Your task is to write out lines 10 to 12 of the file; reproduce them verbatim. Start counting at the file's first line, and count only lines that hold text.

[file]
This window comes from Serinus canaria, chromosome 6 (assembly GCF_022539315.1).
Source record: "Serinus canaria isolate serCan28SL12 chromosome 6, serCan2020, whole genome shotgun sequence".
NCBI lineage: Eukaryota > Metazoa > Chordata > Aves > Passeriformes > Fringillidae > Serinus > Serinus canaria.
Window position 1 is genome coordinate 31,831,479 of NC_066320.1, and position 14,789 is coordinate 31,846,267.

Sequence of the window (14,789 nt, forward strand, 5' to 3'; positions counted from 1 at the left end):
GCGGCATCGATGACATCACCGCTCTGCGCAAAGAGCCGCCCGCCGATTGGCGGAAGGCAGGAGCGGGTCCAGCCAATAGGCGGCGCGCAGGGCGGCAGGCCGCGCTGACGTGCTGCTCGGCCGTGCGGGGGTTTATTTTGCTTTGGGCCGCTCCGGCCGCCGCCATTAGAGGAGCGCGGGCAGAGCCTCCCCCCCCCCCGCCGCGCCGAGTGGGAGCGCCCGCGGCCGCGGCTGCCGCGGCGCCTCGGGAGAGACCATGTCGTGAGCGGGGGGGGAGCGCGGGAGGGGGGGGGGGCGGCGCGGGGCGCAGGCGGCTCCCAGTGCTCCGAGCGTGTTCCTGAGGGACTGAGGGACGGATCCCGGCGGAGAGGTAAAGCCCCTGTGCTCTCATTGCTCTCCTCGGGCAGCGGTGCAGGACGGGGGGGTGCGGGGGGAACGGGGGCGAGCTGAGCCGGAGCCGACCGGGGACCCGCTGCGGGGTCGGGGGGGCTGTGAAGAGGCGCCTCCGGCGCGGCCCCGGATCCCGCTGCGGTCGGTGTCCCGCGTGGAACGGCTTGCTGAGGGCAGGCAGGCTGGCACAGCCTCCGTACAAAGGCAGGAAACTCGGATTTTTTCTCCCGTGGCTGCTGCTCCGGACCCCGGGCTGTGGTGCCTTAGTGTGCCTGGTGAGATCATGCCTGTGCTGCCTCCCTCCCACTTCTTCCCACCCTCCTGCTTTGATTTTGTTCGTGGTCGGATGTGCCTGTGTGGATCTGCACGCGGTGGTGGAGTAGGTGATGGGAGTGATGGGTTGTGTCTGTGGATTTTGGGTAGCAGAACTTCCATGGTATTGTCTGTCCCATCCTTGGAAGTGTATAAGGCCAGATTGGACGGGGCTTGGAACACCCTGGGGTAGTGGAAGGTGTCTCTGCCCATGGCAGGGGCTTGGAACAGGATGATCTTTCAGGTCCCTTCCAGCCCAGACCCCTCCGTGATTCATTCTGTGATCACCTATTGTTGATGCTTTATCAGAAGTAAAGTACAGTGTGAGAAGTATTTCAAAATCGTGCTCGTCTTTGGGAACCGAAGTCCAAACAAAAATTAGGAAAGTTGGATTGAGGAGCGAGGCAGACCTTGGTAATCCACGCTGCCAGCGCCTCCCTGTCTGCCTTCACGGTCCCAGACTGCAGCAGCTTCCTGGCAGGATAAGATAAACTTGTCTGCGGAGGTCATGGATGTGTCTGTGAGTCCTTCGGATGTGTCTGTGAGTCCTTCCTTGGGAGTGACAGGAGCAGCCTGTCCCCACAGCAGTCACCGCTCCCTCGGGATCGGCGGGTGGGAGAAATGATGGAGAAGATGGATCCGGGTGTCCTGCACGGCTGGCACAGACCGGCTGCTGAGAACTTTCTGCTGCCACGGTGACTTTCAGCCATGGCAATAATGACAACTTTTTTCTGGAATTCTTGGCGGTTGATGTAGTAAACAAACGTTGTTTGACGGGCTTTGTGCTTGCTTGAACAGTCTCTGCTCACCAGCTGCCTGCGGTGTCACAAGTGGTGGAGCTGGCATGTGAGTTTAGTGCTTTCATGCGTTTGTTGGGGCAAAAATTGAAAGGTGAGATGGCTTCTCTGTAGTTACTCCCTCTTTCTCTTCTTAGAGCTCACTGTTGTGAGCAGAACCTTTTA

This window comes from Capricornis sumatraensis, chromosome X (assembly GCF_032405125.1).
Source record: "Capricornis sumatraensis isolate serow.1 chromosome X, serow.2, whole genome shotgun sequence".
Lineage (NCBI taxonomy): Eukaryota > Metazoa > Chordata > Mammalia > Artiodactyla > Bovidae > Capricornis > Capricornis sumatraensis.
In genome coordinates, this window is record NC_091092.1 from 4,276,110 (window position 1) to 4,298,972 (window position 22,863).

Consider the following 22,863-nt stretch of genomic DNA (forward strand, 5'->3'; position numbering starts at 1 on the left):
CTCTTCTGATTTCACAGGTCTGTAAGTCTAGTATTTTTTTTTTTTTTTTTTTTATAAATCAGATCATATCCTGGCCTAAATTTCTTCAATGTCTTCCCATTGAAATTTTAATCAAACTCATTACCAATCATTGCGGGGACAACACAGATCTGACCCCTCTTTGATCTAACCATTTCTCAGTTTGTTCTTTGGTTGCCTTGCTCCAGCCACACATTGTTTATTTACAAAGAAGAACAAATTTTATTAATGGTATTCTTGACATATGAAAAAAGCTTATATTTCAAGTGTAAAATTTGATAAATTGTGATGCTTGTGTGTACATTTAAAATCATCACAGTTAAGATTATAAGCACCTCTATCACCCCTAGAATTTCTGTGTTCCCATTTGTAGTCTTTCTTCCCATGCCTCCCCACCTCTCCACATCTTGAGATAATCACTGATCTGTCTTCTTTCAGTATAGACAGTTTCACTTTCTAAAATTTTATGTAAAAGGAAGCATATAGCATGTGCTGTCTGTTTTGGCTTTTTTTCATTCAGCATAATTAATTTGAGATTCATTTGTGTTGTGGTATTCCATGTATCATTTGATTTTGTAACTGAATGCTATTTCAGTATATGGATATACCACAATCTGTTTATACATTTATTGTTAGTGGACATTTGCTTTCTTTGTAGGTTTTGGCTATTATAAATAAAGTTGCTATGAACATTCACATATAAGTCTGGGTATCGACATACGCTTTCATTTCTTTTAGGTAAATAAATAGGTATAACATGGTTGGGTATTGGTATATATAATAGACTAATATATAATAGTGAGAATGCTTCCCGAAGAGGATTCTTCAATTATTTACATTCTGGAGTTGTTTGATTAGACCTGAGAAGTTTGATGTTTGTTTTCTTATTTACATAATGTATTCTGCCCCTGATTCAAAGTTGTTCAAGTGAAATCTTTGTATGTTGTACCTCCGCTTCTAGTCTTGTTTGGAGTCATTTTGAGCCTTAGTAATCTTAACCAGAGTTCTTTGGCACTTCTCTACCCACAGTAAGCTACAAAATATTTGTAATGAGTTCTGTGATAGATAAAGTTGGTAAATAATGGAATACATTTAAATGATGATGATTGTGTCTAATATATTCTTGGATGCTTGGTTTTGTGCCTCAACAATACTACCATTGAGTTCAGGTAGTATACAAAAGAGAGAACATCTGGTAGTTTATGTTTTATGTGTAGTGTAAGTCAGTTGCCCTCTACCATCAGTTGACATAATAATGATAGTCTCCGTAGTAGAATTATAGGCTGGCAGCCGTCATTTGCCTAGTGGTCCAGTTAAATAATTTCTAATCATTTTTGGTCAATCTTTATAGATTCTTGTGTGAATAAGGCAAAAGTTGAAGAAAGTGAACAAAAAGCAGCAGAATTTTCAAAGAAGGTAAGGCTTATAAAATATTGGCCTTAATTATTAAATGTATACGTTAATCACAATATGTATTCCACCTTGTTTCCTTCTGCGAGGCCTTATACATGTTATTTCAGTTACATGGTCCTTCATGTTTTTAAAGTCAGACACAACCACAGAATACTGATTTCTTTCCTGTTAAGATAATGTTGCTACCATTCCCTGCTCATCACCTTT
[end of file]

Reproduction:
In genome coordinates, this window is record NC_091092.1 from 4,276,110 (window position 1) to 4,298,972 (window position 22,863).

Consider the following 22,863-nt stretch of genomic DNA (forward strand, 5'->3'; position numbering starts at 1 on the left):
CTCTTCTGATTTCACAGGTCTGTAAGTCTAGTATTTTTTTTTTTTTTTTTTTTATAAATCAGATCATATCCTGGCCTAAATTTCTTCAATGTCTTCCCATTGAAATTTTAATCAAACTCATTACCAATCATTGCGGGGACAACACAGATCTGACCCCTCTTTGATCTAACCATTTCTCAGTTTGTTCTTTGGTTGCCTTGCTCCAGCCACACATTGTTTATTTACAAAGAAGAACAAATTTTATTAATGGTATTCTTGACATATGAAAAAAGCTTATATTTCAAGTGTAAAATTTGATAAATTGTGATGCTTGTGTGTACATTTAAAATCATCACAGTTAAGATTATAAGCACCTCTATCACCCCTAGAATTTCTGTGTTCCCATTTGTAGTCTTTCTTCCCATGCCTCCCCACCTCTCCACATCTTGAGATAATCACTGATCTGTCTTCTTTCAGTATAGACAGTTTCACTTTCTAAAATTTTATGTAAAAGGAAGCATATAGCATGTGCTGTCTGTTTTGGCTTTTTTTCATTCAGCATAATTAATTTGAGATTCATTTGTGTTGTGGTATTCCATGTATCATTTGATTTTGTAACTGAATGCTATTTCAGTATATGGATATACCACAATCTGTTTATACATTTATTGTTAGTGGACATTTGCTTTCTTTGTAGGTTTTGGCTATTATAAATAAAGTTGCTATGAACATTCACATATAAGTCTGGGTATCGACATACGCTTTCATTTCTTTTAGGTAAATAAATAGGTATAACATGGTTGGGTATTGGTATATATAATAGACTAATATATAATAGTGAGAATGCTTCCCGAAGAGGATTCTTCAATTATTTACATTCTGGAGTTGTTTGATTAGACCTGAGAAGTTTGATGTTTGTTTTCTTATTTACATAATGTATTCTGCCCCTGATTCAAAGTTGTTCAAGTGAAATCTTTGTATGTTGTACCTCCGCTTCTAGTCTTGTTTGGAGTCATTTTGAGCCTTAGTAATCTTAACCAGAGTTCTTTGGCACTTCTCTACCCACAGTAAGCTACAAAATATTTGTAATGAGTTCTGTGATAGATAAAGTTGGTAAATAATGGAATACATTTAAATGATGATGATTGTGTCTAATATATTCTTGGATGCTTGGTTTTGTGCCTCAACAATACTACCATTGAGTTCAGGTAGTATACAAAAGAGAGAACATCTGGTAGTTTATGTTTTATGTGTAGTGTAAGTCAGTTGCCCTCTACCATCAGTTGACATAATAATGATAGTCTCCGTAGTAGAATTATAGGCTGGCAGCCGTCATTTGCCTAGTGGTCCAGTTAAATAATTTCTAATCATTTTTGGTCAATCTTTATAGATTCTTGTGTGAATAAGGCAAAAGTTGAAGAAAGTGAACAAAAAGCAGCAGAATTTTCAAAGAAGGTAAGGCTTATAAAATATTGGCCTTAATTATTAAATGTATACGTTAATCACAATATGTATTCCACCTTGTTTCCTTCTGCGAGGCCTTATACATGTTATTTCAGTTACATGGTCCTTCATGTTTTTAAAGTCAGACACAACCACAGAATACTGATTTCTTTCCTGTTAAGATAATGTTGCTACCATTCCCTGCTCATCACCTTT